PoS’s first chapter lays out the basic ideas for the rest of the book. This is demanding material, involving distinctions between ostensibly similar terms. Although Tuomela’s prose is cleanly and carefully written, it is heavily laden with condensed and/or numbered signifiers for its technical terms. Such compression eliminates the need for excessive repetition and enables the author to describe discrete concepts with a precision that would be hard to attain in more natural prose. However, these savings come at the expense of immediate accessibility, and careful reading is required to make sense of the concepts described. Examples are used sparingly but effectively; Tuomela points them out to help orient the reader, but never avails himself of the kind of story-telling by which other analytic philosophers (Derek Parfit is an obvious example) illustrate and elaborate difficult problems in ways less abstract and more entertaining than cold formulae usually allow. Readers new to the philosophy of social groups or unused to the hard analytic style would be well advised to start with Abraham Roth or Margaret Gilbert before tackling Tuomela’s pithy but dense prose.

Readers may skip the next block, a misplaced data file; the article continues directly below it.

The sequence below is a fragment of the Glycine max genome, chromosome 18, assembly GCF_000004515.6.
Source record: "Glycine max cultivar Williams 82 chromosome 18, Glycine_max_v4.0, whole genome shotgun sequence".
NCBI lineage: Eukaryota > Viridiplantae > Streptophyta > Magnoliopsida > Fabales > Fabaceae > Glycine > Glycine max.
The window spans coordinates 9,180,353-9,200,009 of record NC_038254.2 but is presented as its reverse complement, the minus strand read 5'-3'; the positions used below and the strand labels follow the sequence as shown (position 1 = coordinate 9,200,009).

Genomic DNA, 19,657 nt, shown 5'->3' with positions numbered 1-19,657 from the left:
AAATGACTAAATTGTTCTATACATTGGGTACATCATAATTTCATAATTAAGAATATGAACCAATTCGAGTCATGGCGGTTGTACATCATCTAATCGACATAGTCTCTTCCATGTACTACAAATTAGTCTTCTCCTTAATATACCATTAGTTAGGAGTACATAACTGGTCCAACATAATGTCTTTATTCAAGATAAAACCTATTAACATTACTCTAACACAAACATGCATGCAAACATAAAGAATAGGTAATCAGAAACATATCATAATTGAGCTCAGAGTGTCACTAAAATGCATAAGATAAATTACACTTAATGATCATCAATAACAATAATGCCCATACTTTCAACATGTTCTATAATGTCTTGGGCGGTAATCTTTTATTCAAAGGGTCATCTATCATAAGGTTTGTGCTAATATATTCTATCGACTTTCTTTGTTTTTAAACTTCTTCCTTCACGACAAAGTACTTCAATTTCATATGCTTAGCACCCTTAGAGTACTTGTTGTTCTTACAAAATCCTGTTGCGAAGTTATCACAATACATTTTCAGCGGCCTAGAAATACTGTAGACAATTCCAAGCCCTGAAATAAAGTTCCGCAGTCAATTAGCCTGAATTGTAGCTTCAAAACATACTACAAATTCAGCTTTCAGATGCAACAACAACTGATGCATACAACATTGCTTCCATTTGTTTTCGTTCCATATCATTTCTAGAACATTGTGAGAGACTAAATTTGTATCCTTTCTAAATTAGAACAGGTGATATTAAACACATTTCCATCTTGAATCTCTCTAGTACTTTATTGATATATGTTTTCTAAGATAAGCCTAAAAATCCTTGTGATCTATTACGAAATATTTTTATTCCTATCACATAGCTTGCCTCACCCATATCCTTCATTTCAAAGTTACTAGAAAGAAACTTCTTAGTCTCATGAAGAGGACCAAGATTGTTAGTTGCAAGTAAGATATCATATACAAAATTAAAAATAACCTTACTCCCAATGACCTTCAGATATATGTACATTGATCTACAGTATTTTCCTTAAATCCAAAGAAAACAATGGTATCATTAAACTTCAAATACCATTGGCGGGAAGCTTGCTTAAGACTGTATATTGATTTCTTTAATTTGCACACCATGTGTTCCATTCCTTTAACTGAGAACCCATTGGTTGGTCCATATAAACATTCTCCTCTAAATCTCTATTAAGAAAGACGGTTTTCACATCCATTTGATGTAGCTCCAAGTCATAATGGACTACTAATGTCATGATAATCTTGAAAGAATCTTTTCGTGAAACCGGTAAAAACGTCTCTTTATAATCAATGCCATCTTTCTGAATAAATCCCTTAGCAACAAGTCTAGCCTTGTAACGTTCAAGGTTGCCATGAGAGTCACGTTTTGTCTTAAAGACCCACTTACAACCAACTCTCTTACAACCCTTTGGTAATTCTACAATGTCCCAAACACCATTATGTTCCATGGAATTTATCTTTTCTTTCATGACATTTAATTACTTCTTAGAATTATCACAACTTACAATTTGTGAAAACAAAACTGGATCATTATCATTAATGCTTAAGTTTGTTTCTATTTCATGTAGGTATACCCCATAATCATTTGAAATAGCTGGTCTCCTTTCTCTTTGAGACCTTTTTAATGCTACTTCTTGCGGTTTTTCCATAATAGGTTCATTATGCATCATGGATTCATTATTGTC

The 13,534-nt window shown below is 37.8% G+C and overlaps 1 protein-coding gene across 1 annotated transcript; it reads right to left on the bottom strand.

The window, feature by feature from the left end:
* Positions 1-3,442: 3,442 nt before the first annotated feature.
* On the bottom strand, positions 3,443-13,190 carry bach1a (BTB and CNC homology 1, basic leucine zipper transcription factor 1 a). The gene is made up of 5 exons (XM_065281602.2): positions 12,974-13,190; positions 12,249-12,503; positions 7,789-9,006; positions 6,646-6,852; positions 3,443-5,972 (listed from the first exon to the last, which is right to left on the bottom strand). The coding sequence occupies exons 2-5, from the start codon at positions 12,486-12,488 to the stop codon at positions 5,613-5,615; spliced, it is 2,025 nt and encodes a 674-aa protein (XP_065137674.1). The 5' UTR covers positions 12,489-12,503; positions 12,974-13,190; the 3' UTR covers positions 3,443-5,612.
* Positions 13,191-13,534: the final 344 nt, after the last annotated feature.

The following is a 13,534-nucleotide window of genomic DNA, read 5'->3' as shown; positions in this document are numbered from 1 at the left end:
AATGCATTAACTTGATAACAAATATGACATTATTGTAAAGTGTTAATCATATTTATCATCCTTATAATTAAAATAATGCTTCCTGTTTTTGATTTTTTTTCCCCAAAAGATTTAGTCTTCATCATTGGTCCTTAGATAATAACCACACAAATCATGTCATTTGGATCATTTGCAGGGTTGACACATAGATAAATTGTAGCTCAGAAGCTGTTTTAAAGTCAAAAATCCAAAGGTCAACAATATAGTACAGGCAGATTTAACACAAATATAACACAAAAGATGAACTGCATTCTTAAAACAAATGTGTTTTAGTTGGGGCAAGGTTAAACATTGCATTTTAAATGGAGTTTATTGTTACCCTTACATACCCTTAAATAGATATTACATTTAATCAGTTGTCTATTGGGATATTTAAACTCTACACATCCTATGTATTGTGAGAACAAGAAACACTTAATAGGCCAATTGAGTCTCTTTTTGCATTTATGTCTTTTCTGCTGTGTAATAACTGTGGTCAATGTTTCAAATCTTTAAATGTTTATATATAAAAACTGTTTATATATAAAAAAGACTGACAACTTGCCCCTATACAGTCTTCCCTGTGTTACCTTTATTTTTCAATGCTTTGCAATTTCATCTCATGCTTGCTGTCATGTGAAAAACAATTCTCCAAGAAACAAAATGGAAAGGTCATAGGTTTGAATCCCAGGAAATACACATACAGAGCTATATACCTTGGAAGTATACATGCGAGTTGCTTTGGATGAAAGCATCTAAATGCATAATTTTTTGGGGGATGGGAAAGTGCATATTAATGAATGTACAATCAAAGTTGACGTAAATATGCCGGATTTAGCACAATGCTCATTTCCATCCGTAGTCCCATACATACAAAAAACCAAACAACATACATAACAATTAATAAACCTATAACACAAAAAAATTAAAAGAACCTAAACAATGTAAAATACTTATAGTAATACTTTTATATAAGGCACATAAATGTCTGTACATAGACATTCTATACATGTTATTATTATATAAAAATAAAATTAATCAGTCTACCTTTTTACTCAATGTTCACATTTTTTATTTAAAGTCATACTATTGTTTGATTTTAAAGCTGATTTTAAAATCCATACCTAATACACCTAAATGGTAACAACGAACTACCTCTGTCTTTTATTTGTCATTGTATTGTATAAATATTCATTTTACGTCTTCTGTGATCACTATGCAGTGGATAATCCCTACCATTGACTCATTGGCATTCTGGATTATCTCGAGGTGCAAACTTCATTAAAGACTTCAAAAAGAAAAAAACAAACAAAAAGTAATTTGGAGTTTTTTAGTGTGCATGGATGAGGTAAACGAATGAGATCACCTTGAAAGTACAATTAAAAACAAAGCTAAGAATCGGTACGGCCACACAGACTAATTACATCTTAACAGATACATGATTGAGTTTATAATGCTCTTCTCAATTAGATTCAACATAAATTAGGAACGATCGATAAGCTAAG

The intricacy of Tuomela’s arguments defies easy overview, but it is worth sketching out a few of his ideas in broad strokes. In the book’s early chapters we see how, through their collective acceptance of a group’s ethos, together with the ‘mutual belief’ that other persons recognise themselves as members of the same collectively constructed group, a group acquires an ‘entity-nature,’ making it a ‘quasi-person.’ [pp.19-20] This ethos is, roughly, the group’s ‘constitutive goals, values, beliefs, standards, norms etc.’ [p.32] To act as a member of a certain group one must accept its ethos, if only in a general way; Tuomela points out that some groups will possess an ethos that accommodates the kind of disagreement and diversity of interpretation necessary for ‘its own evaluation and updating.’ [p. 33] Group members may disagree about the details of what that ethos entails, but must share some basic conception of what the group is about. (Tuomela offers the example of a stamp-collecting club whose ethos involves a commitment to collecting stamps. To reject that is to cease to be a member of the group in a meaningful way.)